There are plenty of unjust laws in the countries you mentioned (historically and in the present).

        So saying you believe in the ‘rule of law’ is meaningless.

        Saying you believe murderers should stay in jail if they are proven to be murderers, is much better.

        And I agree with you on that.

        What I would like to know is, how many of the Palestinian prisoners in Israeli jails are civilian-killers/terrorists?

        How many are ‘agent provocateurs’ politically-speaking?

        I could care less about the latter.

        There is no parity in this conflict. Israeli soldiers and settlers abuse and kill Palestinian civilians with virtual immunity/relative immunity.

        So within THIS conflict and avoiding resorting to the hasbara tactic of changing the subject to Darfur/Sudan/Libya/Syria/China/etc. as a way of whitewashing or downplaying Israeli crimes – I believe comparing ISRAEL to ‘PALESTINE’ is fair.

        These are the two parties of the conflict. The relationship’s relevance is self-evident.

        SO, within THAT context – as I implied above – it really makes me wonder why you pour over these issues and these comments rather than on the casual and daily abuses by Israel. Accompanied by the casual and daily approval by Zionists – as evidence on MW by the people like the person you supposedly chastised above.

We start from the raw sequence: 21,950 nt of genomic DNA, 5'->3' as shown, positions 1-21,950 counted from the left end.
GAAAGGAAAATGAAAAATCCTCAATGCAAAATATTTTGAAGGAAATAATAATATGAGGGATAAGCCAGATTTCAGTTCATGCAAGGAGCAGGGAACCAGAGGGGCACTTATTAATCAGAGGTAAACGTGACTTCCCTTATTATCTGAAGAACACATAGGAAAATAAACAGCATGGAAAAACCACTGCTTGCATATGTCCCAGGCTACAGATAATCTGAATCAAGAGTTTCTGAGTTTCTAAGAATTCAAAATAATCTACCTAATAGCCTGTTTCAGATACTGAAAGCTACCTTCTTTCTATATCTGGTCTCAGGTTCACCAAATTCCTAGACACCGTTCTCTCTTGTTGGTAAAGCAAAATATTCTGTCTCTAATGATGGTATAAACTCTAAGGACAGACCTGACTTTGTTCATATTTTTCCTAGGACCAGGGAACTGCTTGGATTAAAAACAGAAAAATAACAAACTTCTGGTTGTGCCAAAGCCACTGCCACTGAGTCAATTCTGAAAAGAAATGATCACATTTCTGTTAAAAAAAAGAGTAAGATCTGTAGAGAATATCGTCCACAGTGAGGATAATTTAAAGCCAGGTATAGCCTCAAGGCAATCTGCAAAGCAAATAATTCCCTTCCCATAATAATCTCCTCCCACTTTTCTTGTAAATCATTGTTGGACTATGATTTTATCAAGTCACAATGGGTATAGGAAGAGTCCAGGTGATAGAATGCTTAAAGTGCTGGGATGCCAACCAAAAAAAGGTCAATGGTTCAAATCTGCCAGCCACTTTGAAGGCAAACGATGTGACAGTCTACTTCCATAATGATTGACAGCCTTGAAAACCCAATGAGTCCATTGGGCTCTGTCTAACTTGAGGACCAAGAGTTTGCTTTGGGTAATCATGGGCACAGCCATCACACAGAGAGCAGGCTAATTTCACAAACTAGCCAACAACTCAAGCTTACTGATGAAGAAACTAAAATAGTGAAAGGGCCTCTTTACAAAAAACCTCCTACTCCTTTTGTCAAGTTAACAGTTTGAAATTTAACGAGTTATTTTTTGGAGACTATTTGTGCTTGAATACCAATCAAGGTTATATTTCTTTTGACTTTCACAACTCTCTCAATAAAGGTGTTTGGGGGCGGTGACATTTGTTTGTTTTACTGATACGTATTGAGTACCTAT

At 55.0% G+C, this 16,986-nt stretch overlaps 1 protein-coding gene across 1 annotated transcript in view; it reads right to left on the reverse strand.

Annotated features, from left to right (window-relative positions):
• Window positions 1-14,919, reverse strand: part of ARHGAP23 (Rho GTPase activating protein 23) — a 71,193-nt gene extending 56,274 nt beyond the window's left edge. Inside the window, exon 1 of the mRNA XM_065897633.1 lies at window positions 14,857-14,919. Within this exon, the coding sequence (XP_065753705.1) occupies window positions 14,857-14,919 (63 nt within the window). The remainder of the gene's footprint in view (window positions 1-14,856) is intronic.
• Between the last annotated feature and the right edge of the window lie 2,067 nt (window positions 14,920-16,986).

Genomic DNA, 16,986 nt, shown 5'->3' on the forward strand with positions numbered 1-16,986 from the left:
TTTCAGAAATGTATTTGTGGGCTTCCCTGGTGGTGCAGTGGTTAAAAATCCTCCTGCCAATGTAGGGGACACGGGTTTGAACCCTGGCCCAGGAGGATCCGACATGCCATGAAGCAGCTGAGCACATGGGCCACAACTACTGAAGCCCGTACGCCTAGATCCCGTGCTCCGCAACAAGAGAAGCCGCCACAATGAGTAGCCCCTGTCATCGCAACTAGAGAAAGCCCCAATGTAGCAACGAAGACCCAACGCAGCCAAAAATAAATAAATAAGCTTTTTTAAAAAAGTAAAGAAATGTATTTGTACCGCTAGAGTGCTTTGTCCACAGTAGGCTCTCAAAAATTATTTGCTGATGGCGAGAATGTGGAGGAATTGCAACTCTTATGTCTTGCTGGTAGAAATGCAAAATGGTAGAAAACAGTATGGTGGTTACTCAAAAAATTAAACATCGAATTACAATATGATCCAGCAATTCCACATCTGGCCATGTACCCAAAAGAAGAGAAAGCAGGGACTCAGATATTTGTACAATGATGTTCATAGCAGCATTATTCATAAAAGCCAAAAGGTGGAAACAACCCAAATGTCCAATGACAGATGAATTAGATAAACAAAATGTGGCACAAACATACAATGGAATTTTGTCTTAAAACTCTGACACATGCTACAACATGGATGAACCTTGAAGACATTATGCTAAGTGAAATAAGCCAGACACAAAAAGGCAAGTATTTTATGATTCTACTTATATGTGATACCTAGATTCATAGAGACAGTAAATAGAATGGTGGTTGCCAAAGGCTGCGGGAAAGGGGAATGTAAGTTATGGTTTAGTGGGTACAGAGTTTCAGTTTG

The moral way to condemn Israel and Zionism is not within the ‘Law’ – because there is no Law with a capital L.

        Especially when it comes to Israel, there is no Law. There is ‘facts on the ground’. There is the Holocaust Industry. The Israel Lobby. The MiC.

        Who cares if the Palestinians are happy with the prisoner release? Do you think that’s what they preferred?

        Israel has thousands of Palestinian prisoners. That’s why those Palestinians get released. They are considered worthless bargaining chips.

        Scratch that, releasing any Palestinian prisoner will create this image of Israel as a benevolent occupier making a tough decision for peace (in spite of settlement expansion) AND provide fodder for the settler-type Zionists as well as even J-Street.

        Both of the latter groups lambasted the release.

        How many of our resident settler-Zionists on MW used the same skepticism when that has-been singer, Something Burdon, was sent ‘threatening emails’?

        ALL of the Zios on MW immediately claimed it was BDS, citing an earlier FRAUD that Paul McCartney was also threatened by BDS.